Live Frugally But Not Cheaply


Continuing to live like a resident is only possible so long. After all, residency is one of the hardest periods of a young physicians life. Take the foot off the gas a bit and don’t forget to live your life.

I would argue that splurging on a slightly nicer apartment for the tune of $500 a month is not going to make a dent in the average medical students debt but may make a huge increase in overall happiness. There is a happiness factor that you need to achieve post graduation that is balanced with frugality.

As long as a new physician is focused, dedicated to paying down debt, and working hard, the odds are that they will do just fine. You can not be lazy and severely in debt with nothing more than a hope to become debt free in the future.

Refinance Student Loans

When I graduated, my student loans were set at 6.8% interest. Interest was accruing at $10,000 a year!

I set out to refinance my student loans. There are many places you can refinance your loans with, some can be found here.

In the end I refinanced my student loans at an interest rate of about 2.5%, saving me about $6,500 in interest a year and about $20,000 overall.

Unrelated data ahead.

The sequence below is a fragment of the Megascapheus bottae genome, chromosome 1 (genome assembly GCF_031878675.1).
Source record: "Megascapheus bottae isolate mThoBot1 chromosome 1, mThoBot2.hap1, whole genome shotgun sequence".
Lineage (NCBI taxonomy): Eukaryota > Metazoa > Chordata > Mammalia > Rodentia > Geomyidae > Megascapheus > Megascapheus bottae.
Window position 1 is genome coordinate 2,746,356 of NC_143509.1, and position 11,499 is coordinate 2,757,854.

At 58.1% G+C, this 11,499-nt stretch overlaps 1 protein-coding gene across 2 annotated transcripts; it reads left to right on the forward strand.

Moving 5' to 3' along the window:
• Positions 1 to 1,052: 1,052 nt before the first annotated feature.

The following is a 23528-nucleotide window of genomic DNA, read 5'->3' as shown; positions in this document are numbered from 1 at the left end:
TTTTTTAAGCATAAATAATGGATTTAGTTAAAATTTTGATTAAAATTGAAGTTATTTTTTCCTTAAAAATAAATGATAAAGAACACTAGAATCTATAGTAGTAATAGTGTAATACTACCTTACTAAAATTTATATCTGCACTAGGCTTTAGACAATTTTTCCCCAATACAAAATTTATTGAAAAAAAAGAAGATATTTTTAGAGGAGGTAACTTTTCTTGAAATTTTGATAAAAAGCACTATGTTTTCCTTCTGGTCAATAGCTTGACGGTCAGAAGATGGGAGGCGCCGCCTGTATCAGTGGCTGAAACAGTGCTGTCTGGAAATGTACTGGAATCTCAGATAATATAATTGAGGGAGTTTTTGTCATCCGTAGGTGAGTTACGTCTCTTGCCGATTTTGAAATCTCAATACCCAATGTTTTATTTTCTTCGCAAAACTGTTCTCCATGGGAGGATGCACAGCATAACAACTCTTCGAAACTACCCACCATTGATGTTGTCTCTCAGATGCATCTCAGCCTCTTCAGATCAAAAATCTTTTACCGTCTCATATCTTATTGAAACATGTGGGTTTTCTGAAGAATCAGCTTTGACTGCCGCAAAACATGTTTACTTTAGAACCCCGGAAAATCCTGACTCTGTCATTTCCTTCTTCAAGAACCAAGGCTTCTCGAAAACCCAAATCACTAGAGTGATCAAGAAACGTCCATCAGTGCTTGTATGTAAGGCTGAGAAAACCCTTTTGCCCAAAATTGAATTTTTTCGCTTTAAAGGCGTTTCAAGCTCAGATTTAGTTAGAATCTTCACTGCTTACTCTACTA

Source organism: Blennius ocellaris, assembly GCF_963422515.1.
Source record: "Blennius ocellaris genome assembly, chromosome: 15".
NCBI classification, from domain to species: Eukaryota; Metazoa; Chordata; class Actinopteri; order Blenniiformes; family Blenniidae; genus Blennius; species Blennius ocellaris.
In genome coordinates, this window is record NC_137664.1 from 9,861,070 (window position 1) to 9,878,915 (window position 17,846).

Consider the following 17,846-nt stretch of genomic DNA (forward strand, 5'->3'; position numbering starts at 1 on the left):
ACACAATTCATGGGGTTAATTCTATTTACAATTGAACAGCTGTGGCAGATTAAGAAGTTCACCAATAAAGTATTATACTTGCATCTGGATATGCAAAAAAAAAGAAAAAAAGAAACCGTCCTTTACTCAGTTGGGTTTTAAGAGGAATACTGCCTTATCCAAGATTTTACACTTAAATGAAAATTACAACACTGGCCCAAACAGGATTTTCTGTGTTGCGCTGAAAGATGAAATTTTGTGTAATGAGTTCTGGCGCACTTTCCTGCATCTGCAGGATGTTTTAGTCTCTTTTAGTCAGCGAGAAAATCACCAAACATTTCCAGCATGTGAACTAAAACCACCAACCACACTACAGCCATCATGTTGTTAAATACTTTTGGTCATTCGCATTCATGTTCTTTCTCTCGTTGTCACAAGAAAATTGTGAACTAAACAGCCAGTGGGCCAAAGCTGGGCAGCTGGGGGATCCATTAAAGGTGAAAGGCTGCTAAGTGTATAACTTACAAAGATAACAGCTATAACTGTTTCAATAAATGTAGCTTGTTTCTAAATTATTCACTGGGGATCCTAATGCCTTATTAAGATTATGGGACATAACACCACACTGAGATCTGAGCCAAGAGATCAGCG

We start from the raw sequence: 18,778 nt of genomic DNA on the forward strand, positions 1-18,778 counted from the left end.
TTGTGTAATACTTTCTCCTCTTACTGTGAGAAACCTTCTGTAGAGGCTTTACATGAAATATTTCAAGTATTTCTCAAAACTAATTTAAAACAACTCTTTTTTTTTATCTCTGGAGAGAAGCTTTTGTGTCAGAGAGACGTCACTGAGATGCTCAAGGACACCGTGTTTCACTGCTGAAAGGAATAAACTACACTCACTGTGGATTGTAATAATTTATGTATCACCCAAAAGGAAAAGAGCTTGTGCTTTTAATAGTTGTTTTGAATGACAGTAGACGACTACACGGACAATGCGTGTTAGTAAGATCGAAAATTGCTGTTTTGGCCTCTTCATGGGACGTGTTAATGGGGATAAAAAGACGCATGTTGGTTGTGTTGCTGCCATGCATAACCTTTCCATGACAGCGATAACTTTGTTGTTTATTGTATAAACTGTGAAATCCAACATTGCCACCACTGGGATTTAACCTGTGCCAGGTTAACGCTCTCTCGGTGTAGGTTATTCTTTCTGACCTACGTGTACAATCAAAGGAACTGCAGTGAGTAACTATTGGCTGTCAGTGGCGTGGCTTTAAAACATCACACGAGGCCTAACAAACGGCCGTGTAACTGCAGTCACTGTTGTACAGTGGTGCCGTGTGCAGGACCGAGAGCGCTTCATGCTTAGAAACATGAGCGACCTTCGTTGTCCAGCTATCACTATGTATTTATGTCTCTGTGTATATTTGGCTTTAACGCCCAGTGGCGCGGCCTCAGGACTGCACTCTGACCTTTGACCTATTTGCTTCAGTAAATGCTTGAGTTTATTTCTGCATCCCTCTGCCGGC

No Magic Answer

There is no magic answer that I hit a stock very lucky, married rich, or had some kind of windfall. I increased my quality of life a bit, knew my financial numbers, worked hard and didn’t have excuses.

Now that I’m student debt free, I’ve opened my own clinic that is bringing in over $100k a month.


You can do it too, you just have to get angry at the debt and want it gone.







2 thoughts on “How I Paid Off $150k In Loans In 1.5 Years

  • December 2, 2019 at 5:05 PM

    At 2.5% interest why didn’t you pay the minimum and invest the rest in index funds? Wouldn’t you have made more money in the long run?

    • December 3, 2019 at 6:44 AM

      Good questions.

      Yes, I would have most likely made more money investing the difference. The 2.5% interest was a fixed interest rate for 5 years then set to turn into a variable rate after that. I knew that I was going to start up my own practice and did not want a student loan payment hanging over my head in the event I run into cash flow issues. I had no idea how busy I would be and didn’t want to over leverage myself, forcing myself to work locums every weekend if my M-F practice was not covering the bills.

      If I didn’t plan on starting up my own practice, then I would have most likely kept the loan at a low interest rate for a long time. For me, it was a huge mental factor to not have the financial unknown of a new practice with a mortgage payment and student loan payment to worry about. It helped me sleep better at night and to me that was worth more than the lets say theoretical 3.5-4.5% difference I could have had investing the money instead.